Hylopezus dives Salvin, 1865.
OTHER COMMON NAMES
English: White-lored antpitta; French: Grallaire а ventre fauve; German: Schwarzkappen-Ameisenpitta; Spanish: Chululъ de Buche Canela.
6 in (14.5 cm), with a black iris and very short tail.
From Honduras, Nicaragua, and Panama in Central America to the Pacific lowlands of western Colombia and adjacent northwestern Ecuador.
Below 2,950 ft (900 m) in dense vegetation along the edges of humid tropical forest and regenerating clearings.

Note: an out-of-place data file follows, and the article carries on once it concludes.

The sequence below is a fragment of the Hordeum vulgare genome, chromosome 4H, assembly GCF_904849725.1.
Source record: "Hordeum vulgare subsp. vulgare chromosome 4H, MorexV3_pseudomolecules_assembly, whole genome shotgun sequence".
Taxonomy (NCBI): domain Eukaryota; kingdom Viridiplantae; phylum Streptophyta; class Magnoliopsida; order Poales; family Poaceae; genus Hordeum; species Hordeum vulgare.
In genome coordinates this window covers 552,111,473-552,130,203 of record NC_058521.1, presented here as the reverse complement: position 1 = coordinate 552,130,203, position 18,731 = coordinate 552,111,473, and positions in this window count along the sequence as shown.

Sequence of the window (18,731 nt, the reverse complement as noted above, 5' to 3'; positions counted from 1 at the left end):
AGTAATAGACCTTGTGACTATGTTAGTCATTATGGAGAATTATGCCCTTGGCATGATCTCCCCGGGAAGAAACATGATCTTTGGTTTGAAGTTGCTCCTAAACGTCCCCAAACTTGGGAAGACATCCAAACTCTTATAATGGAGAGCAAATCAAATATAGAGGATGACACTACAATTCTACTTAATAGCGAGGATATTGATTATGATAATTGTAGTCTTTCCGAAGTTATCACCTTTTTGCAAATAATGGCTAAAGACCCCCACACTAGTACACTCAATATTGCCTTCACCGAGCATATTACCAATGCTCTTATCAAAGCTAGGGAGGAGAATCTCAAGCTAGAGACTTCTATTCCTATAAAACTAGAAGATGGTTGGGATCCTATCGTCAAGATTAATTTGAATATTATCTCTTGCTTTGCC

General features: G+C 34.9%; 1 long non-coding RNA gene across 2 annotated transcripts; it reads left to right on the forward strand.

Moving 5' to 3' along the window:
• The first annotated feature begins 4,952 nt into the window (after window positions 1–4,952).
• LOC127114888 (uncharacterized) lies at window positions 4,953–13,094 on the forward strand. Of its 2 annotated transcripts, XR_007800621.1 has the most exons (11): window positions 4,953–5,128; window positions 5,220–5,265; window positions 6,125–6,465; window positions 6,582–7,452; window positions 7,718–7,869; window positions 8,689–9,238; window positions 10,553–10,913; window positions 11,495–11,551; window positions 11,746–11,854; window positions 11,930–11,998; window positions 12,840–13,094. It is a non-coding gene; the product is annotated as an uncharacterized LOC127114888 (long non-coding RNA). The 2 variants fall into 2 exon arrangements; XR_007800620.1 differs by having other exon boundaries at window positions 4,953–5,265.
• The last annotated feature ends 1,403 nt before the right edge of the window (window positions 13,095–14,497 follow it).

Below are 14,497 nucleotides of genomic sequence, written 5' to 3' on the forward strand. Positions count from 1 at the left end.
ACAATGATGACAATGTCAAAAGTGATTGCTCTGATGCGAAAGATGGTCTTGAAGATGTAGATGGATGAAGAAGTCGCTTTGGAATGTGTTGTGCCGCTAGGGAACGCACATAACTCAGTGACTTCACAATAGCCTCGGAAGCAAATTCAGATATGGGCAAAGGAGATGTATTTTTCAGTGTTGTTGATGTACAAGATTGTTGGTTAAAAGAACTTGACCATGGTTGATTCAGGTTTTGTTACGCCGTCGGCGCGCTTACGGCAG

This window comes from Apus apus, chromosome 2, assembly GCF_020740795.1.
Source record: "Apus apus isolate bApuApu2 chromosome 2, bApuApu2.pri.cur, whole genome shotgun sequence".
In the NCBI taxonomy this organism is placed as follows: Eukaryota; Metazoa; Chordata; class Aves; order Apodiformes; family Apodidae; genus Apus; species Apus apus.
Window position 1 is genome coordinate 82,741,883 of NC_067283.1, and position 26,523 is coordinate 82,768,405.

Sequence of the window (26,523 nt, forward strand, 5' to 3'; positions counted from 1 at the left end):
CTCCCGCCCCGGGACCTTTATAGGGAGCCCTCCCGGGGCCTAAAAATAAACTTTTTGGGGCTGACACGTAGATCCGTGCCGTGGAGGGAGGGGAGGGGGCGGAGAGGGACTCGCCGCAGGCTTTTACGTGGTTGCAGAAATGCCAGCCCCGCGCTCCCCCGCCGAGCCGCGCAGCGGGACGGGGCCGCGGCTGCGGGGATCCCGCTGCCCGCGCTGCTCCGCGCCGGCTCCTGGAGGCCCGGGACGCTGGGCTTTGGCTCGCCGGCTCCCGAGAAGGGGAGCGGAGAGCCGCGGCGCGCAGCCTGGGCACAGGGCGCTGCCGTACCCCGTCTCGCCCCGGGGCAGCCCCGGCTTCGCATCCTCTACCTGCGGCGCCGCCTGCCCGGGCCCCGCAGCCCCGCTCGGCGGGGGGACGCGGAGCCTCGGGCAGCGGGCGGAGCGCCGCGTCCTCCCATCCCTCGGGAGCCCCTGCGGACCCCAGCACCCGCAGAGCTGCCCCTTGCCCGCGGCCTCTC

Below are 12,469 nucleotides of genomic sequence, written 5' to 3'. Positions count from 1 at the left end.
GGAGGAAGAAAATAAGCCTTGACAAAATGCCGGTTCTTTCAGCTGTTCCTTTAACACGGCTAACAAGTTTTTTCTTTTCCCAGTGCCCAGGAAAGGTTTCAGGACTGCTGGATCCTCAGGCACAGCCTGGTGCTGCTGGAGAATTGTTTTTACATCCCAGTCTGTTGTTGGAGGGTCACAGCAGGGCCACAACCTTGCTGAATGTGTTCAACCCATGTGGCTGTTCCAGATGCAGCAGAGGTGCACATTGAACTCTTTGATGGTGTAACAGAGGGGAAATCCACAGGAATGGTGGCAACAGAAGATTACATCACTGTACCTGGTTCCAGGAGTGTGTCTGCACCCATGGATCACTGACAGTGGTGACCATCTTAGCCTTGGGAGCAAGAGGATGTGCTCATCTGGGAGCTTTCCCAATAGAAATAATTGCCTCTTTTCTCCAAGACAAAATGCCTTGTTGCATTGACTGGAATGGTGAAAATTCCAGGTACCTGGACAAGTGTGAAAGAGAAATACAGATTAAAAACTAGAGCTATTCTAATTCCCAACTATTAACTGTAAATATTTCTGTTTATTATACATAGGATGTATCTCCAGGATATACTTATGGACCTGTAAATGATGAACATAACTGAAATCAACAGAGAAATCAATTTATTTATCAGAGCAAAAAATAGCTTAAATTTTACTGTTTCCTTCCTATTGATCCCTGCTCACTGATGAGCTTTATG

Nonmigratory pairs defend a breeding territory. Song of males is a series of 6–8 whistled notes.
FEEDING ECOLOGY AND DIET
Forage for insects and other arthropods on or very close to the ground.
Monogamous pairs bond for life, typically lay two eggs, and share incubation and care of nestlings and fledglings.
Not threatened. Relatively abundant.
SIGNIFICANCE TO HUMANS
No direct significance, except for the indirect economic benefits of bird-watching and ecotourism.
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